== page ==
Trimble v. Todd

Decision Date30 June 1987
Parties4 UCC Rep.Serv.2d 1359 M.H. TRIMBLE and Trimble Coal Company v. Micha M. TODD. Willard DRUMMOND v. Micha M. TODD. 85-835, 85-836.
CourtAlabama Supreme Court

Nobie E. Hudson, Cullman, for appellant Willard Drummond.

Roy W. Williams, Jr., Cullman, for appellant M.H. Trimble.

Thomas E. Davis of Burns, Shumaker & Davis, Gadsden, for appellee.


These are appeals from a jury verdict in the amount of $56,092.00, for the plaintiff, Micha M. Todd against the defendants, M.H. Trimble and Trimble Coal Co., and Willard Drummond. On July 29, 1982, Todd filed suit against Trimble, Trimble Coal Co., and Drummond, alleging breach of agreement and goods sold and delivered, specifically 1,516 tons of coal. The judgment entered on the jury verdict is affirmed.

The facts surrounding this case are as follows:

In 1982, plaintiff Todd started mining in Franklin County, Alabama. He hired Ronnie Abernathy to help him operate his coal mining business. In May 1982, Abernathy made an agreement with Drummond for Drummond and Trimble to buy 1,516 tons of coal. In accordance with that agreement, Todd shipped the coal to Port Osborn. On May 26, 1982, Todd and Abernathy went to see Drummond in order to collect for the coal they had delivered. They were unable to collect. Two weeks later, Todd met with Trimble and an Attorney Guthrie. Todd asked Trimble if he would try to help Todd get his coal back. Through Guthrie they recovered 830 tons of the original coal and 635 tons of a better grade and a greater value. Todd then signed a release for the coal. Todd later sold the 635 tons of better grade coal to another customer. Both Trimble and Drummond denied the existence of a partnership. Drummond said he used Trimble's name in order to place his coal on the order to sell his coal. He further testified that his only agreement through Abernathy was that Todd could ship Todd's coal to Port Osborn and that he would help collect Todd's money for Todd. Todd's witness, Alverson, testified that from May 21, 1982, to May 26, 1982, he sold coal to Trimble. He further testified that in a phone conversation Trimble told him that Trimble and Drummond were partners and that they were mixing coal together and selling it to H & S Coal Company.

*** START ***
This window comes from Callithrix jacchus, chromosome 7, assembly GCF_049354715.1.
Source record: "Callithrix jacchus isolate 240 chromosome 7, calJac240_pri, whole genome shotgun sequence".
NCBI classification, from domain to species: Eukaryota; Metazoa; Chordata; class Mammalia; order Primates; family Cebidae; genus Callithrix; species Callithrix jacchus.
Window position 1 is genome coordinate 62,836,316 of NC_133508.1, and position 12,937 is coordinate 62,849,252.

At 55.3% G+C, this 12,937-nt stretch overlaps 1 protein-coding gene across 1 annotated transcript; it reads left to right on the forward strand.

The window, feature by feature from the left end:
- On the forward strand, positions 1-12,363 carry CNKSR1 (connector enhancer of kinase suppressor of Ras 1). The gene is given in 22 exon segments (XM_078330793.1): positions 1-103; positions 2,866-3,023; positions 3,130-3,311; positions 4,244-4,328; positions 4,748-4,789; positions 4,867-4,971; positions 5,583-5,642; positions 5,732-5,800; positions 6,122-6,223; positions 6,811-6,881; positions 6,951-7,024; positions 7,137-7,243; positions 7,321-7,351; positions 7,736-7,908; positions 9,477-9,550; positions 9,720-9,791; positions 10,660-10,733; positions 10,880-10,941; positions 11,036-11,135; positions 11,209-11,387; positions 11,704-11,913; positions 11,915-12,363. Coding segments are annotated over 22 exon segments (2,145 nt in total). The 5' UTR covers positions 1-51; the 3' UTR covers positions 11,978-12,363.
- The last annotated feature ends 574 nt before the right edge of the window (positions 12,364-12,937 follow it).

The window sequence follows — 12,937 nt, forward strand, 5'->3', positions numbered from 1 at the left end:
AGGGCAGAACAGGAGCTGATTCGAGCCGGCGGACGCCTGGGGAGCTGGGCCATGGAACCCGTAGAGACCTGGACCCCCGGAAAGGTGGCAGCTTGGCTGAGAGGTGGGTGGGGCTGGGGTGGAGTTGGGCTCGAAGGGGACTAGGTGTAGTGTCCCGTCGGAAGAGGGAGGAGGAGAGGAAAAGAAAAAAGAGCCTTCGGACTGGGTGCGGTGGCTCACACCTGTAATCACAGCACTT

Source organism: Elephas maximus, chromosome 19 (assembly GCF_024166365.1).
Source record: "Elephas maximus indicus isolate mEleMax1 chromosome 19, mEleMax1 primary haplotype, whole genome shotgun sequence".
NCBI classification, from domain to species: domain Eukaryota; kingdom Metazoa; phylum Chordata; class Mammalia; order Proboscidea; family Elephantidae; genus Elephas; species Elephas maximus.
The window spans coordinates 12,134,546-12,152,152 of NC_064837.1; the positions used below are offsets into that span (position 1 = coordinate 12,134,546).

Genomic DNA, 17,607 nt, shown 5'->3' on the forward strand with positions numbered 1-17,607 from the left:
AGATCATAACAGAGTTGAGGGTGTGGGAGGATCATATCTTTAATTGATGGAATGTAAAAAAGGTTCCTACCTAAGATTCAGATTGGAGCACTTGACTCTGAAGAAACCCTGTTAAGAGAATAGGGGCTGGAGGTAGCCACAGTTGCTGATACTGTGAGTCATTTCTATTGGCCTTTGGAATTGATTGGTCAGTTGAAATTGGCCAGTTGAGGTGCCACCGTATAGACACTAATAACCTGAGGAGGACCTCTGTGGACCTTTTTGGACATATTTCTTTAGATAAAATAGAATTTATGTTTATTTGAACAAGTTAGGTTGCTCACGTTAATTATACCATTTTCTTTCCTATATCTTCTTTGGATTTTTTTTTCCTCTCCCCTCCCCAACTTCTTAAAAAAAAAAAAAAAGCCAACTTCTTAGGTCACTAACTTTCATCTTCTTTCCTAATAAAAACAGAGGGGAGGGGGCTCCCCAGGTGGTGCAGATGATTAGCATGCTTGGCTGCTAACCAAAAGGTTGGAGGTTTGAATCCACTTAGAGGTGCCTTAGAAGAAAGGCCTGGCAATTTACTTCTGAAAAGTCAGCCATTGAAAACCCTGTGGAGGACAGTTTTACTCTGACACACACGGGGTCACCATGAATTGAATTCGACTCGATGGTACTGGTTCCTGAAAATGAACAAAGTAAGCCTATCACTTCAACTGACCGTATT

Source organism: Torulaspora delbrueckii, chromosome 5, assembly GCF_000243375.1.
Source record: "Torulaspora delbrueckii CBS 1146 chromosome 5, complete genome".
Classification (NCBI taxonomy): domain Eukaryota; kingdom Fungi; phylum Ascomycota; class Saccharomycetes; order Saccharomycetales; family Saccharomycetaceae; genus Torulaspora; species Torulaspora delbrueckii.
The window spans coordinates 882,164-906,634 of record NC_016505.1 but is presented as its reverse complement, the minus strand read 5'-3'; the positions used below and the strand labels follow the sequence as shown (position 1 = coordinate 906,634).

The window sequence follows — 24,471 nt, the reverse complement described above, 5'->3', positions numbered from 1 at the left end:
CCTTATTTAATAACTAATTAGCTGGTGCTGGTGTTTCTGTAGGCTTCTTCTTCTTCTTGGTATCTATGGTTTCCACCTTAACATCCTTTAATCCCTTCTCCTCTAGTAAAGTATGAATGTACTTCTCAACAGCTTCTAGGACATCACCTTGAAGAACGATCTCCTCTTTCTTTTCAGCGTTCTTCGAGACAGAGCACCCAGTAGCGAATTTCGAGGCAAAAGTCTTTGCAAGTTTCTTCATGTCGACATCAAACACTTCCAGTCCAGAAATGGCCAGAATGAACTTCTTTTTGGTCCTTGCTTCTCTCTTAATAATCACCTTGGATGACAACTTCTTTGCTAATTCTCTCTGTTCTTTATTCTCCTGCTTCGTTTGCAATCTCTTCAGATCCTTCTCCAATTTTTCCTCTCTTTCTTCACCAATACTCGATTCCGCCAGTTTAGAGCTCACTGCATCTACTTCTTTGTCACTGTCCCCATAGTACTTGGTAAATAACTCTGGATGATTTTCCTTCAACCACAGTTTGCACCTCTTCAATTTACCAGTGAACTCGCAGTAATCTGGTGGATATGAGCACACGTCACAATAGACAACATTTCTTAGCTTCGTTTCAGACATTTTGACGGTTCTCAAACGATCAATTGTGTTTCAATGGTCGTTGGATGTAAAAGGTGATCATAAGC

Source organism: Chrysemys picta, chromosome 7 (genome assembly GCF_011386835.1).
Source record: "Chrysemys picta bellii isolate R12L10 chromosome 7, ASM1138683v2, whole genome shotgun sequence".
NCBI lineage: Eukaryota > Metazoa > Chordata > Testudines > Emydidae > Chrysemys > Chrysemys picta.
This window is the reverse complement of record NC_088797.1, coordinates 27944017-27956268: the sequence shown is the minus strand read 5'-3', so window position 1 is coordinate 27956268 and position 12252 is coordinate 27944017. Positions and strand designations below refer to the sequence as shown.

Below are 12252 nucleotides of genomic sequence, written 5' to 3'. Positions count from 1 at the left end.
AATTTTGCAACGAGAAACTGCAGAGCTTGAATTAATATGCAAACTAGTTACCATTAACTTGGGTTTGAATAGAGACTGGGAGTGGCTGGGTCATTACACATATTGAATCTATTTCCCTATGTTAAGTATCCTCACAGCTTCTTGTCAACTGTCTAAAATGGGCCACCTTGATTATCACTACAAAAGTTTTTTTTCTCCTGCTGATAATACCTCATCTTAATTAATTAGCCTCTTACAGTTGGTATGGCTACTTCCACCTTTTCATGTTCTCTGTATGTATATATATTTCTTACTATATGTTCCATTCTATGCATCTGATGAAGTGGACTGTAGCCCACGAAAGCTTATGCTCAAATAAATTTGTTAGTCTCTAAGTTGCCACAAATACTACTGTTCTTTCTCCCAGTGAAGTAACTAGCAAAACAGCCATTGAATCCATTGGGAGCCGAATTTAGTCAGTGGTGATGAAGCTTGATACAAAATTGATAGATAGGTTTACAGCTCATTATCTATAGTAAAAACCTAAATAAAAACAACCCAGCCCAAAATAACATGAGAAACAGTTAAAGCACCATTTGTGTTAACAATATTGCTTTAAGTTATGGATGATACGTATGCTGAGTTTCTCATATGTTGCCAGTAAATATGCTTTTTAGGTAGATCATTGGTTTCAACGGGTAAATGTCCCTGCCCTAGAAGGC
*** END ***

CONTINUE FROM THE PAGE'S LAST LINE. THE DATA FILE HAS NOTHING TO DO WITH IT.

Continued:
Drummond and Trimble first argue that the trial court erred when it denied a directed verdict in their favor on the grounds of violation of the Uniform Commercial Code's statute of frauds. It is admitted that no written agreement existed for the sale of the coal. Drummond and Trimble argue that the sale price was over $500.00 and, therefore, that the contract was unenforceable unless it was reduced to writing. Section 7-2-201(1), Code of Alabama (1975), states the following:

Formal requirements; statute of frauds.

Except as otherwise provided in this section a contract for the sale of goods for the price of $500.00 or more is not enforceable by way of action or defense unless there is some writing sufficient to indicate that a contract for sale has been made between the parties and signed by the party against whom enforcement is sought or by his authorized agent or broker. A writing is not insufficient because it omits or incorrectly states a term agreed upon, but the contract is not enforceable under this paragraph beyond the quantity of goods shown in such writing.